|October 3, 2002||West Nile
Virus Web site
NINE NEW CASES OF WEST NILE ILLNESS
SPRINGFIELD, IL The Illinois Department of Public Health today announced nine new cases of West Nile disease, bringing to 623 the total number of human cases of the mosquito-borne disease in the state this year.
The nine new cases of West Nile disease include six from suburban Cook County and one each from Macon, McLean and Sangamon counties. So far this year, there have been human cases of West Nile disease in 43 of the state's 102 counties; they range in age from 3 months to 97 years. The average age is 56.
There have been 35 deaths from West Nile encephalitis Chicago (8), suburban Cook County (15), Fulton County (2) and one each from DuPage, Effingham, Jackson, Knox, Lake, Macon, Madison, Moultrie, Sangamon and White counties.
Cases announced today follow:
SUBURBAN (NORTHERN) COOK COUNTY: A 62-year-old man, who was hospitalized with West Nile encephalitis; and a 60-year-old woman with West Nile fever, who was not hospitalized.
SUBURBAN (SOUTHERN) COOK COUNTY: An 82-year-old woman, who was hospitalized with West Nile fever; an 80-year-old woman, who was hospitalized with West Nile encephalitis; a 46-year-old man, who was hospitalized; and a 40-year-old man with West Nile fever, who was not hospitalized.
MACON COUNTY: A 66-year-old man, who was hospitalized with West Nile encephalitis.
MCLEAN COUNTY: A 42-year-old woman, who was not hospitalized.
SANGAMON COUNTY: A 75-year-old man, who was hospitalized with West Nile fever.
A complete listing of the positive birds, mosquito batches, horses and humans identified so far in Illinois, by county, is available on the Department's Web site at <www.idph.state.il.us>. Go to the West Nile virus page and select "2002" under surveillance.
Dr. John R. Lumpkin, state public health director, reminded Illinoisans it was still important to take the following steps to reduce the chance of mosquito bites until their area experiences a hard frost:
The Culex or house mosquito, which can carry West Nile virus or St. Louis encephalitis virus, breeds in warm, stagnant water and remains active and biting until there is a hard frost. As the temperatures dip below 60 degrees at night and in early morning, the mosquitoes' feeding habits change from seeking blood meals, which they use for reproduction, to sugar meals from plants that help sustain them over winter.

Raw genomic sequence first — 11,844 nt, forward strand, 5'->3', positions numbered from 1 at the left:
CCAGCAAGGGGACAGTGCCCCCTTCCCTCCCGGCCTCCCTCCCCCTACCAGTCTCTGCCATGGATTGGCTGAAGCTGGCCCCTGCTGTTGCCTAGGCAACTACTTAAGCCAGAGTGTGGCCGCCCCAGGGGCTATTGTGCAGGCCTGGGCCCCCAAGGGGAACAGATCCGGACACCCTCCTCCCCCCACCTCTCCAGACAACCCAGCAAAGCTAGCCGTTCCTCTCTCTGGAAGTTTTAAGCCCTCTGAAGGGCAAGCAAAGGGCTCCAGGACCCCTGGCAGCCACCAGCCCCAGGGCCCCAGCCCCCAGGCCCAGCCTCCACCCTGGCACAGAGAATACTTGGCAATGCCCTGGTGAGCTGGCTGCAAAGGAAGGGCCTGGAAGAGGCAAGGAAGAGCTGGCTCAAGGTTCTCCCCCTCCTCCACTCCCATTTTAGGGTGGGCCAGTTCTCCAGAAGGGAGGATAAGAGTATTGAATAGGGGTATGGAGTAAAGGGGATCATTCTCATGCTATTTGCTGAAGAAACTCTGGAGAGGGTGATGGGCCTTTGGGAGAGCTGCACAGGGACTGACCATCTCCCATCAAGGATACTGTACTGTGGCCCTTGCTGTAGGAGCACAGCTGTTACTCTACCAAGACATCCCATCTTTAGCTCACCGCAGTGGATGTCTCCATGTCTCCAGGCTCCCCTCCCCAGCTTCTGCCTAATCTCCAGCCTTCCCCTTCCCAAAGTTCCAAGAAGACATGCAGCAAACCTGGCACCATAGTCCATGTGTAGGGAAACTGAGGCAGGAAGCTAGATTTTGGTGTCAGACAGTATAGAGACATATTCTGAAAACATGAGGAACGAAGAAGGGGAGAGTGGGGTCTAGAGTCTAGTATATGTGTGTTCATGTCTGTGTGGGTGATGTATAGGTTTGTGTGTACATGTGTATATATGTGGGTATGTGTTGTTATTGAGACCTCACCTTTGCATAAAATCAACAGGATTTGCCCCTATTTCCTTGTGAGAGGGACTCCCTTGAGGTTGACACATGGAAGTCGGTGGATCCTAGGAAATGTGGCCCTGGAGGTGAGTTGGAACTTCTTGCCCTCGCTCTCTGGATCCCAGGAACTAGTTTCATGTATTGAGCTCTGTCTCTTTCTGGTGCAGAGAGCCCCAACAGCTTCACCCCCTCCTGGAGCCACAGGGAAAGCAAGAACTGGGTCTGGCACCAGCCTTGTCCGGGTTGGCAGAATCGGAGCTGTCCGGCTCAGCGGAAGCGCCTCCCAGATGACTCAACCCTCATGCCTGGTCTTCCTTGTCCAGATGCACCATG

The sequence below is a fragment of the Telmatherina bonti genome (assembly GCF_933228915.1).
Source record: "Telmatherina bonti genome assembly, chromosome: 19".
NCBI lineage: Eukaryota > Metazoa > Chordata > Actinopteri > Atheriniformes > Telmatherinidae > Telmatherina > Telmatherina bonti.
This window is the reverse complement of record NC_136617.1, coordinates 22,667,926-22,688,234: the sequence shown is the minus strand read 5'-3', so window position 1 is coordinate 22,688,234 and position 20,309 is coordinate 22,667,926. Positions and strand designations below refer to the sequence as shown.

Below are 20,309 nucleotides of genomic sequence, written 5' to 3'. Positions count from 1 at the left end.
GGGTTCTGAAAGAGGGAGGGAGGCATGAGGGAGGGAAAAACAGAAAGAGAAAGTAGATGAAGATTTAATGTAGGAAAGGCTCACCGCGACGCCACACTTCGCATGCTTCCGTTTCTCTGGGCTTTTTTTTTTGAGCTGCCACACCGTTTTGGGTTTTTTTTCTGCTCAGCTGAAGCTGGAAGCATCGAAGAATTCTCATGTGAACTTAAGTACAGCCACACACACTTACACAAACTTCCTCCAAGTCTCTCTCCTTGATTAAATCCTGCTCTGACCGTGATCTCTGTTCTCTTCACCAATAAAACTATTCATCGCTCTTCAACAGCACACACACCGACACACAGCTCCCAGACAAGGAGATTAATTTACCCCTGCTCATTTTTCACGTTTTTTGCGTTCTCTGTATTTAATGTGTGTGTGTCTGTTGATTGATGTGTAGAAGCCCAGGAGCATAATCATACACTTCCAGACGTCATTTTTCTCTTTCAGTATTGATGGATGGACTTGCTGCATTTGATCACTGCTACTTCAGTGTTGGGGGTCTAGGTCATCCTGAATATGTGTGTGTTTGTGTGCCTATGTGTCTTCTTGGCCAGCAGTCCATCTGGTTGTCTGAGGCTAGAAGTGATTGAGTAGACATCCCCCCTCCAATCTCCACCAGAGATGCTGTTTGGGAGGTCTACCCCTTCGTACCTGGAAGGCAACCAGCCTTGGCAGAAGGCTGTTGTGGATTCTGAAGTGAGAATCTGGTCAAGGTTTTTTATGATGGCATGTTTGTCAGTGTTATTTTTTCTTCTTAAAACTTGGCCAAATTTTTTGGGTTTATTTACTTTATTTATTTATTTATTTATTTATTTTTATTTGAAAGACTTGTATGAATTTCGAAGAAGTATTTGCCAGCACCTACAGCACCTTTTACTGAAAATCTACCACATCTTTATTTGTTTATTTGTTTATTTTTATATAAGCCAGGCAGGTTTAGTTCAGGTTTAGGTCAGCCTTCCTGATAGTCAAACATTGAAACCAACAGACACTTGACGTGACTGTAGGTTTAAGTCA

Dr. Lumpkin said most people who get infected with West Nile virus have either no symptoms or mild symptoms, but a few individuals may develop a more severe form of the disease, such as encephalitis or meningitis.
Most people infected with West Nile virus have no clinical symptoms of illness, but some may become ill three to 14 days after the bite of an infected mosquito. Infections can be mild and include fever, headache and body aches, or severe and marked by headache, high fever, neck stiffness, stupor, convulsions, muscle weakness, paralysis and, rarely, death. Serious West Nile virus illness is most often present in individuals 50 years of age or older.
A total of 513 birds, 528 mosquito batches and 431 horses in 98 Illinois counties have tested positive this year for the virus since surveillance for the mosquito-transmitted virus began on May 1.
2002 West Nile virus surveillance information can be found on the Department's Web site at www.idph.state.il.us/envhealth/wnvsurveillance_data02.htm.
of Public Health
535 West Jefferson Street
Springfield, Illinois 62761
Questions or Comments